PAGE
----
Not my normal blog entry, and certainly not a glorification of war, but definitely a recognition of ordinary people called on to spend their youth and vitality undertaking terrible tasks, often at odds with the way they would like to live their lives.
Soldiers sometimes recounting military stories with mates will often finish a frightening anecdote with a humorous ” Tell you what mate, I sh** meeself”
As ex-forces, last night I went to a regimental comrades branch meeting in Mid Wales. Whilst there I had the privilege of having a beer with a 2nd WW veteran from my old unit. He had fought at the Battle of Kohima against the Japanese in North East India in 1944. A close, bitterly fought battle with the Japanese that lasted many many weeks, their defensive positions only metres apart.
The veteran is now in his 90’s but talks like a 30yr old soldier. A few classic comments about that battle that even today makes you stop and think:
” The Japs were so close to us, when they were digging in, their topsoil was landing on our heads”…..He then looked me in the eyes and said “I’m not joking!”
There was that many bodies littering the battlefield which they were unable to remove or bury, that the RAF dropped bags of lime soil without parachutes, which then dispersed on impact. Some of the enemy bodies actually formed the trench parapets on the British units trenched positions! The British soldiers unable to remove them, because of the snipers that harassed any movement above ground level.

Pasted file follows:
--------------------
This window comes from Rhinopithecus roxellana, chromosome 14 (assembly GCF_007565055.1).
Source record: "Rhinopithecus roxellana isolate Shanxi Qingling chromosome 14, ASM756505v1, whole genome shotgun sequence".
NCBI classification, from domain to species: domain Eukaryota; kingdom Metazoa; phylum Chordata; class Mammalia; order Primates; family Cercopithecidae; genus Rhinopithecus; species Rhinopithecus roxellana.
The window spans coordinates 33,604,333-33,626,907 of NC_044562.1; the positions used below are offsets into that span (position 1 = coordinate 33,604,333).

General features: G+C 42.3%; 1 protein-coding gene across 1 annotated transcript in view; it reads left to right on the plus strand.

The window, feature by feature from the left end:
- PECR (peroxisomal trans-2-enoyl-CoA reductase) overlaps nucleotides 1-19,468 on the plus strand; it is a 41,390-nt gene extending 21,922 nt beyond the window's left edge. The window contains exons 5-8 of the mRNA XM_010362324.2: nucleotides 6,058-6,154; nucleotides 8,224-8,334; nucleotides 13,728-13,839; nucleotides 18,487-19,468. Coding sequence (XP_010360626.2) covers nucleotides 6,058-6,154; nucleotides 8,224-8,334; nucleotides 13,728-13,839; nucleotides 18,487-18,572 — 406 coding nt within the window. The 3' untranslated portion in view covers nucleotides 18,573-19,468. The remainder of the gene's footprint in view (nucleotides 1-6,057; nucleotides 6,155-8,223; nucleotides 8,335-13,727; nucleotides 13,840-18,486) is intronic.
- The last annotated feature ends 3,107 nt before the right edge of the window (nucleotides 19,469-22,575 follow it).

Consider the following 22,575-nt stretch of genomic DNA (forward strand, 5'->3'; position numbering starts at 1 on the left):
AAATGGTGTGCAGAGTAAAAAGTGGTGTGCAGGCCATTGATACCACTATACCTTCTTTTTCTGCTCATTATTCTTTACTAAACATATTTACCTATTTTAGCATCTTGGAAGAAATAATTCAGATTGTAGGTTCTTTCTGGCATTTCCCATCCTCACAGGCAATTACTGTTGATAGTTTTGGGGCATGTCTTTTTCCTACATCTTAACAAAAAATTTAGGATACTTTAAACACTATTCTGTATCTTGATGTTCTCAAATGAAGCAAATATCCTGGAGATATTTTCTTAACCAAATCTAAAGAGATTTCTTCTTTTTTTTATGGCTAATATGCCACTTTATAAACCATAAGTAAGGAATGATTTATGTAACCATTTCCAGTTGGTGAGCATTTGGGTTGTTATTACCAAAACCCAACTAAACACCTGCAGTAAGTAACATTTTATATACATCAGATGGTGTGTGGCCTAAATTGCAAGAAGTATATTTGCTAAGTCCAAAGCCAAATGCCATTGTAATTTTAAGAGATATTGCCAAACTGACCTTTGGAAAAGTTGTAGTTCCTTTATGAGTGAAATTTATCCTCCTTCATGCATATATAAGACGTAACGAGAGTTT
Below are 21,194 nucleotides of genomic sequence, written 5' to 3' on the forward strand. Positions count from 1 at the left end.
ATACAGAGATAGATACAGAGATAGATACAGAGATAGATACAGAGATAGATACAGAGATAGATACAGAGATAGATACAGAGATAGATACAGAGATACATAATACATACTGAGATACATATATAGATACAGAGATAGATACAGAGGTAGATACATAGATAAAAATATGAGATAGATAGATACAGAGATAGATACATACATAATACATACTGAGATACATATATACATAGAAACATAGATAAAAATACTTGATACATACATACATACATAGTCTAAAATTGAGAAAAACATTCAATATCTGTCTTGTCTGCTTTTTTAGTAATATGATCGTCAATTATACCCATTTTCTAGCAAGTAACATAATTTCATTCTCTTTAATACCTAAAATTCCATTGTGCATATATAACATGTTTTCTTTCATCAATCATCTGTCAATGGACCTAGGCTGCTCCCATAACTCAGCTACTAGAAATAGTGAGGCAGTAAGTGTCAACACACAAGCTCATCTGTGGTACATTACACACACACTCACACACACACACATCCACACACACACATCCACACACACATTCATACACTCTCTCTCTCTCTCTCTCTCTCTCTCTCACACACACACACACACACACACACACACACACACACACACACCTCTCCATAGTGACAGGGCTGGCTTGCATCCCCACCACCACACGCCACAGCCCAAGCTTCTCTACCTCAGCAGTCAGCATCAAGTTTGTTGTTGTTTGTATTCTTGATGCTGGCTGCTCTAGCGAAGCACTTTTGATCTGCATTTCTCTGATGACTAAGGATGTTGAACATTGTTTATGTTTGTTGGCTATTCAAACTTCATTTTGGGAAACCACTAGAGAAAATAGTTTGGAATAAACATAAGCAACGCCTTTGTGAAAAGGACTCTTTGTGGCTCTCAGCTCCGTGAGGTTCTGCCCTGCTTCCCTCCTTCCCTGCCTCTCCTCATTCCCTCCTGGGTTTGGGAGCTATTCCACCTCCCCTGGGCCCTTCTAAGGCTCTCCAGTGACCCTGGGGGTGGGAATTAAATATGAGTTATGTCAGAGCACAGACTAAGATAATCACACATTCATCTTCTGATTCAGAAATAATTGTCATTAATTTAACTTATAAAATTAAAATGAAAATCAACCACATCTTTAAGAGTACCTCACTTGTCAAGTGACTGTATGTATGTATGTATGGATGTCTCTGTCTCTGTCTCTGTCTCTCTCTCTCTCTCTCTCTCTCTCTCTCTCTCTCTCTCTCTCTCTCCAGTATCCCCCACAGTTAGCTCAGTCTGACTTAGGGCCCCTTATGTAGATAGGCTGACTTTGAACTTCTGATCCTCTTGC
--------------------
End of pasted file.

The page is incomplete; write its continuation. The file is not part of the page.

The veteran was wounded by RAF aircraft strafing the battlefield of Kohima, the evening before his sub-unit was due to launch a daylight attack on an enemy-held feature called Kukis Piquet. He said ” Somebody patched me up, they then stuck me in the bottom of trench until I could be evacuated the next day, during the night the bloody japs broke into our position, I can remember watching them run past my trench…..By god I sh** meeself “( He then laughed!).
He puts his own personal survival down to that wound. He was a company signaller, a specialist role, the guy who replaced him was killed the next day during the assault on Kukis Piquet. The veteran returned to the fight some 6 weeks later with the same battalion and fought all the way through to Mandalay in 1945.
As with many of these guys, they didn’t let the bitterness of war destroy them. He recounted to me that many years later he and another Kohima buddy attended some sort of service commemoration. As they walked in his mate said “Bloody hell there’s a Jap over there!” The veteran turned to me and said almost apologetically “We had a lot of bad feeling towards them in those days”! It transpired that the guy was a former Japanese army officer, who had fought in the same areas as the veteran. He recounted that they spent a very pleasant time in each others company swopping stories, even now he could still recall the Japanese soldiers name.
For me? A fantastic gentleman, who had experienced the best and worst of mankind. A real privilege to spend some time with him.
The battle was fought over a small piece of ground surrounding the District Commissioners Bungalow in Naga. With battle sites named for example “The Clubhouse” and “Tennis Court“…As I said previously the opposing sides were only metres apart. If you look closely at the picture above of the Kohima Memorial and cemetery erected on the site of the bungalow, you can clearly see the markings of the tennis court, thats been left in situ at the foot of the memorial..a sombre reminder of this battle and its ferocity (Image courtesy CWGC/Trekearth)
That is all.